In the Supper, Christ’s sacrifice is sacramentally present in the symbols and mentally present in the believing remembrance of communicants. But Perkins rejected the notion that the minister serves as a priest who offers a real, bodily sacrifice of Christ for the forgiveness of sins, for the Puritans recognized “only Christ’s oblation [offering] on the cross once offered.”
Papal Errors in the Lord’s Supper
The Puritans viewed transubstantiation as “repugnant, not to Scripture alone, but even to common sense and reason.” John Owen (1616–1683) wrote, “This is one of the greatest mysteries of the Roman magic and juggling, that corporeal elements should have a power to forgive sins, and confer spiritual grace…. No part of Christian religion was ever so vilely contaminated and abused by profane wretches, as this pure, holy, plain action and institution of our Savior: witness the Popish horrid monster of transubstantiation, and their idolatrous mass.” Jonathan Edwards (1703–1758) explained, “The end of the sacrament is not that we may eat the flesh and drink the blood of Christ without a metaphor. And if we should suggest a thing so horrid and so monstrous as the papists do in their doctrine of transubstantiation, would that be any benefit to us?”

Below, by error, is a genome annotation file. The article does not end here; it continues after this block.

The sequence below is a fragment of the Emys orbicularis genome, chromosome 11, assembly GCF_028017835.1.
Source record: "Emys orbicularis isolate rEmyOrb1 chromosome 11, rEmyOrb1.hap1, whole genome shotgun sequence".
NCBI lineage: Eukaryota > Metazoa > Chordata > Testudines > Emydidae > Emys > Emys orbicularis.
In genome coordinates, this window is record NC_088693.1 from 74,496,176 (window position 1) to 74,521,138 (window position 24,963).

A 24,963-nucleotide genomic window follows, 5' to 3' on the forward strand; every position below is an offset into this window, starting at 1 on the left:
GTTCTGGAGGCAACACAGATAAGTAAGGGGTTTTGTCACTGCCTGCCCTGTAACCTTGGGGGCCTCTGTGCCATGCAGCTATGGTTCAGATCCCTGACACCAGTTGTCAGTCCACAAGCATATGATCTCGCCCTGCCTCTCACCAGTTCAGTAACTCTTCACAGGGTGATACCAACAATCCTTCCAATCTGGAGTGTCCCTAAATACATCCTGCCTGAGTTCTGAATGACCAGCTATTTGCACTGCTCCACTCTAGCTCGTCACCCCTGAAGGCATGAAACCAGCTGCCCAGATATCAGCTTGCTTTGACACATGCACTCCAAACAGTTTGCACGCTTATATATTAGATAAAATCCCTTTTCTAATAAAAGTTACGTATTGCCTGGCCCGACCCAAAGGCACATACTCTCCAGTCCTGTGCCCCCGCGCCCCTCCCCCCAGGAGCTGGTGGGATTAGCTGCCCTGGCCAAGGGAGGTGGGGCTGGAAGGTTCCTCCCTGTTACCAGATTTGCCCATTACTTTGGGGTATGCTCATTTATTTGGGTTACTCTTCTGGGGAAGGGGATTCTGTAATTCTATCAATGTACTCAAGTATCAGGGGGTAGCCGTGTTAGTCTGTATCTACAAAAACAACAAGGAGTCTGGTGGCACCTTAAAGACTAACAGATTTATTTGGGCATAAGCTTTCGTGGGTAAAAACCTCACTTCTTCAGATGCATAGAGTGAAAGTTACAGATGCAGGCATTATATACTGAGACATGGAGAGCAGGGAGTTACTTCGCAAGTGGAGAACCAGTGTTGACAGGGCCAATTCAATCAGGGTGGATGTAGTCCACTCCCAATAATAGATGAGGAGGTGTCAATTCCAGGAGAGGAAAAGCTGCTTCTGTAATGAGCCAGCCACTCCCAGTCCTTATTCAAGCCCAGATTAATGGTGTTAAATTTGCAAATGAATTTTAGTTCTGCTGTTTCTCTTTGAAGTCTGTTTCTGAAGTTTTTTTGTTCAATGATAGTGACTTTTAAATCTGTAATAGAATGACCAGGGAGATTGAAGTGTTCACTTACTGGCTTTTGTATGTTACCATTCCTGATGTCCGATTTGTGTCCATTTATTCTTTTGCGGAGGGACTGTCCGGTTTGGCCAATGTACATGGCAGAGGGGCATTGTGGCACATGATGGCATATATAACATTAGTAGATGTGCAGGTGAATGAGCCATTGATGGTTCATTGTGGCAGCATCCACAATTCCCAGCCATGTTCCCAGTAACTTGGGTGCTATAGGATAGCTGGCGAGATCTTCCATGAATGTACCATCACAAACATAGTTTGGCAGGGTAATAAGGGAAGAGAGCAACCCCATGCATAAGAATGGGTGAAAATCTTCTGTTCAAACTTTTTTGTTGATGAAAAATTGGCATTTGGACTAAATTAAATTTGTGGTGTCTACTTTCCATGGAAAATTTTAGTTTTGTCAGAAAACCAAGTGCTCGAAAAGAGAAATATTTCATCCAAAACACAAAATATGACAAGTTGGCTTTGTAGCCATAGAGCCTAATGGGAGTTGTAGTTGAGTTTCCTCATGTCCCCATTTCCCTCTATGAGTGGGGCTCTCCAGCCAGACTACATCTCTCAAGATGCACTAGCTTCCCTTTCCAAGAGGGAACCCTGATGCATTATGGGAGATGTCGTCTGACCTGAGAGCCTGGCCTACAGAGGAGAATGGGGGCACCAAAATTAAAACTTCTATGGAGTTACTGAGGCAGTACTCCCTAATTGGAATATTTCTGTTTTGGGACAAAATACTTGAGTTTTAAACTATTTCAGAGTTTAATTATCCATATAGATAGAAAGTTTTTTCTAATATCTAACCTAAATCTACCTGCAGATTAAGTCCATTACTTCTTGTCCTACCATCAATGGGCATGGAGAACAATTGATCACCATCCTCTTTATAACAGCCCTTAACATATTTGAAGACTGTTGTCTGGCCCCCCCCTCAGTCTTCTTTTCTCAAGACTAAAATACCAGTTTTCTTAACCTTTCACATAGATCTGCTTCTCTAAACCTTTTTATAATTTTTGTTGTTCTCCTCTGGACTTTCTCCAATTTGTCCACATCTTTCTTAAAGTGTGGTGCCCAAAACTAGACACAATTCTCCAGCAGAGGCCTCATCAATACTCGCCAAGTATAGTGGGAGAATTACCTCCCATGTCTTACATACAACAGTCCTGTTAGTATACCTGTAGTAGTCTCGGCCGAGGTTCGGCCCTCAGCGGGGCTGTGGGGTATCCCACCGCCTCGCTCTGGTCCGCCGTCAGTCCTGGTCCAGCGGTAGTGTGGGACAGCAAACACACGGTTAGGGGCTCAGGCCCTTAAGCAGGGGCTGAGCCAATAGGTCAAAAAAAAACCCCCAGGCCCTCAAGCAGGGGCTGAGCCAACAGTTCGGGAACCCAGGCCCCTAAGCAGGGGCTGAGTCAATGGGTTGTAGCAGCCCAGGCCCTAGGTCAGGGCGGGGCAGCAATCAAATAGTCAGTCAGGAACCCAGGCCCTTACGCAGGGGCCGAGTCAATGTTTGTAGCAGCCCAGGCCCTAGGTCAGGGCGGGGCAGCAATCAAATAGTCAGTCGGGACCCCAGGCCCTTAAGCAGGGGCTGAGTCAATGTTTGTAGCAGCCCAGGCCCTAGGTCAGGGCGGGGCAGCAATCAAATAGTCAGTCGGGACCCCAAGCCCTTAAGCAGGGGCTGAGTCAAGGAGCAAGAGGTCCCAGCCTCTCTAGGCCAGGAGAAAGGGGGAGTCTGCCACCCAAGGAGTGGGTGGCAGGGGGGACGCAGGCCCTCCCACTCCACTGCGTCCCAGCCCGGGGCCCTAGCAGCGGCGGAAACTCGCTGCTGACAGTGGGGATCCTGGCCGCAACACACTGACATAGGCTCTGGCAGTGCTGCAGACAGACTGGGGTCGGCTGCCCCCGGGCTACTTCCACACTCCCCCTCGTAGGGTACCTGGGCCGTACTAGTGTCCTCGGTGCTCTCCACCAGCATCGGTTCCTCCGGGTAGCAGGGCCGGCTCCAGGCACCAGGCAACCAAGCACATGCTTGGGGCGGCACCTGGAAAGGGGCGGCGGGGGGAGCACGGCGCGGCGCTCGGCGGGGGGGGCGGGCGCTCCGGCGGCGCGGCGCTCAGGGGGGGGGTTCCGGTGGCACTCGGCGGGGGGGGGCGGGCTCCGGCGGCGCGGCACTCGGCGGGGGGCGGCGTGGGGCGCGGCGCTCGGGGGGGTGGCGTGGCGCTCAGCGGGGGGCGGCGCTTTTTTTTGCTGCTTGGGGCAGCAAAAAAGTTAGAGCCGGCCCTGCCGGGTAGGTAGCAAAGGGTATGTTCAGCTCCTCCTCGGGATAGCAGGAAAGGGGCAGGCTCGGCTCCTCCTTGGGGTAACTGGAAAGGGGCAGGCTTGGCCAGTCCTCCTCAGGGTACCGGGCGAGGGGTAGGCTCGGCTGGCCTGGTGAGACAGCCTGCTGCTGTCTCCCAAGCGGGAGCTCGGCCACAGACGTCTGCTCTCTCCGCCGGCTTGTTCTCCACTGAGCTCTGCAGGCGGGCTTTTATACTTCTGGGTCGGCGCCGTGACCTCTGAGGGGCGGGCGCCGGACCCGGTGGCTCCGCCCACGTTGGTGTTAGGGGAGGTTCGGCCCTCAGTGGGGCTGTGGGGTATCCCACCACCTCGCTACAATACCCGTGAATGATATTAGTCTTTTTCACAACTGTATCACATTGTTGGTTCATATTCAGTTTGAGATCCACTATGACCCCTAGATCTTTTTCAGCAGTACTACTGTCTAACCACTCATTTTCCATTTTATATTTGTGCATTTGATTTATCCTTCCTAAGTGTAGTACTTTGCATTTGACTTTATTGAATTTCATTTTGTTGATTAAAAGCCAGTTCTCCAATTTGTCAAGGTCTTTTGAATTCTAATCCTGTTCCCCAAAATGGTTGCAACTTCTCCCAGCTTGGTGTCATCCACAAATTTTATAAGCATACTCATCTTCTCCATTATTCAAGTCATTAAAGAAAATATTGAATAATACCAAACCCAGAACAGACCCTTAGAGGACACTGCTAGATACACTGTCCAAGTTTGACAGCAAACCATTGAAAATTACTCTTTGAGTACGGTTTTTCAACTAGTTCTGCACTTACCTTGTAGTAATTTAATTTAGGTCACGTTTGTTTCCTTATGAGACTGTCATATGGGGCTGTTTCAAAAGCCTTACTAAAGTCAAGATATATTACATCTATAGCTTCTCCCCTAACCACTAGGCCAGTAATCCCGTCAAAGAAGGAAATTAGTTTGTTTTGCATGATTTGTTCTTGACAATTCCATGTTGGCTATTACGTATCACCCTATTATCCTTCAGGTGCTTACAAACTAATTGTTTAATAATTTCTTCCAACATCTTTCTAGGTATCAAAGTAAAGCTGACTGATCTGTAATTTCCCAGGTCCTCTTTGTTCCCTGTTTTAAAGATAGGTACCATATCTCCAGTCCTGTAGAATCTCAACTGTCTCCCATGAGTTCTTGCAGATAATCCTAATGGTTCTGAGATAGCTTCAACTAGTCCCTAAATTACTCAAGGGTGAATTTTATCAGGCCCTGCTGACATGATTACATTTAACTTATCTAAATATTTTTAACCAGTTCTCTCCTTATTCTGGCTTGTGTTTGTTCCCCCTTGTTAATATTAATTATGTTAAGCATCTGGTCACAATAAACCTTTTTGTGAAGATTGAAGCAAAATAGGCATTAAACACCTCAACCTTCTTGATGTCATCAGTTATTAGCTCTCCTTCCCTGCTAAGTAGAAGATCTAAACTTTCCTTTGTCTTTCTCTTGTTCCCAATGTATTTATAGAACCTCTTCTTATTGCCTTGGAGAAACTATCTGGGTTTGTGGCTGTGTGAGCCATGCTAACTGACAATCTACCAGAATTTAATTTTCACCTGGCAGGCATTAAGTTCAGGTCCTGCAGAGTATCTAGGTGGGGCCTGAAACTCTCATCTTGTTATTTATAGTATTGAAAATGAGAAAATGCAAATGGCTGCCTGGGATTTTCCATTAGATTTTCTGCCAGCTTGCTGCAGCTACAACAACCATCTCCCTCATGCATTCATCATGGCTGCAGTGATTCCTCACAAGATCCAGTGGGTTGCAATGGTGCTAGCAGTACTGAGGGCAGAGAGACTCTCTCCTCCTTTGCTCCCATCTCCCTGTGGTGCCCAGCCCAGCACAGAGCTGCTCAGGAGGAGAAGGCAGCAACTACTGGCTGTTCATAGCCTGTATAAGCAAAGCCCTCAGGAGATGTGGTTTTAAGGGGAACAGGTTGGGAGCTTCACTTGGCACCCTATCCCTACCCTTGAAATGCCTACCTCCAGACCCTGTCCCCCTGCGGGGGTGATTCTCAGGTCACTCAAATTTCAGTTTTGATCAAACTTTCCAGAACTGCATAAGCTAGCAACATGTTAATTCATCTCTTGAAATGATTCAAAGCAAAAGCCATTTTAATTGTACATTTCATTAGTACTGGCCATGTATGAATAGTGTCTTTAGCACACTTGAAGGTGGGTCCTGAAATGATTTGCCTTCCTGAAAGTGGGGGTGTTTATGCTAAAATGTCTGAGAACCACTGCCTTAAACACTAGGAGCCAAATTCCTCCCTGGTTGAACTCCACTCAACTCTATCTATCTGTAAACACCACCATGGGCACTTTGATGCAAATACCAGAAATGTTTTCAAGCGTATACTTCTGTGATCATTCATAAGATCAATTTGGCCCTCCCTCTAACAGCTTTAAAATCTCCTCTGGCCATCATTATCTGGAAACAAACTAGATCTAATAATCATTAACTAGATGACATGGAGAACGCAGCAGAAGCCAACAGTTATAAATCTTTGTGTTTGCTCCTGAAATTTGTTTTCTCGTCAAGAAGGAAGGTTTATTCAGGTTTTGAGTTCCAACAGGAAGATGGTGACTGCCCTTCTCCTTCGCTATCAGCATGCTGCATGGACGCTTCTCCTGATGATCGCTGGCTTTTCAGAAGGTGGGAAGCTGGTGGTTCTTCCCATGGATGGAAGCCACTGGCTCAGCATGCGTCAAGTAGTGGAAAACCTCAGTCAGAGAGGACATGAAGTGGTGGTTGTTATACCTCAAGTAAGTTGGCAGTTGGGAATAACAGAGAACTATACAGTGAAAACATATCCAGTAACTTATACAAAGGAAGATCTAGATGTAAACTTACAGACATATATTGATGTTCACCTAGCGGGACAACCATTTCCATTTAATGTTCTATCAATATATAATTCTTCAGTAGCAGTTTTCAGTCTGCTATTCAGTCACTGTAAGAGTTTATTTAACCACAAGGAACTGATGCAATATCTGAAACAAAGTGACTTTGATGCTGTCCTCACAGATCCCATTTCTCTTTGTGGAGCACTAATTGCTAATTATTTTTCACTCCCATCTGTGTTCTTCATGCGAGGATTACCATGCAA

Perkins said the signs of the Supper do not change with respect to their “substance” but in their being set apart “from a common to a holy use.” He refuted the doctrine of transubstantiation with these arguments: (1) How could Christ’s body literally be eaten before He was crucified? His disciples ate the bread in the first institution of the Supper. (2) The bread is broken into parts, but every communicant receives the whole body of Christ. (3) The bread is the “communion” of Christ’s body (1 Cor. 10:16) and therefore is not itself the body.